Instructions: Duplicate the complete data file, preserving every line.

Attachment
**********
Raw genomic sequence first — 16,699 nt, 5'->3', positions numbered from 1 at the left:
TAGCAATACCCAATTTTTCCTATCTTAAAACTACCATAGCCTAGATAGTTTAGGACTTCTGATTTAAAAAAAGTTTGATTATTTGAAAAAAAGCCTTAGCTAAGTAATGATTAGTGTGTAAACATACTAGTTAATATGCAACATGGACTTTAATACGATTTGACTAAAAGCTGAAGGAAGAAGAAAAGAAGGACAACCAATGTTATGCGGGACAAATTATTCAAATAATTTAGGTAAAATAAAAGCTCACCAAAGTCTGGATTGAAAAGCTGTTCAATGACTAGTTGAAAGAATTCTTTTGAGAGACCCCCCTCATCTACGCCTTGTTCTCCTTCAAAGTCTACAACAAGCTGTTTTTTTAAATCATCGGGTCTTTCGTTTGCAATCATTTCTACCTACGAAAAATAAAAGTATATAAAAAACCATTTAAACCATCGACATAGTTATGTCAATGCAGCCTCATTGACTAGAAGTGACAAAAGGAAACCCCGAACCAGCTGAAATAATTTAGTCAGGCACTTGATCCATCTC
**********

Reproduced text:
Raw genomic sequence first — 16,699 nt, 5'->3', positions numbered from 1 at the left:
TAGCAATACCCAATTTTTCCTATCTTAAAACTACCATAGCCTAGATAGTTTAGGACTTCTGATTTAAAAAAAGTTTGATTATTTGAAAAAAAGCCTTAGCTAAGTAATGATTAGTGTGTAAACATACTAGTTAATATGCAACATGGACTTTAATACGATTTGACTAAAAGCTGAAGGAAGAAGAAAAGAAGGACAACCAATGTTATGCGGGACAAATTATTCAAATAATTTAGGTAAAATAAAAGCTCACCAAAGTCTGGATTGAAAAGCTGTTCAATGACTAGTTGAAAGAATTCTTTTGAGAGACCCCCCTCATCTACGCCTTGTTCTCCTTCAAAGTCTACAACAAGCTGTTTTTTTAAATCATCGGGTCTTTCGTTTGCAATCATTTCTACCTACGAAAAATAAAAGTATATAAAAAACCATTTAAACCATCGACATAGTTATGTCAATGCAGCCTCATTGACTAGAAGTGACAAAAGGAAACCCCGAACCAGCTGAAATAATTTAGTCAGGCACTTGATCCATCTC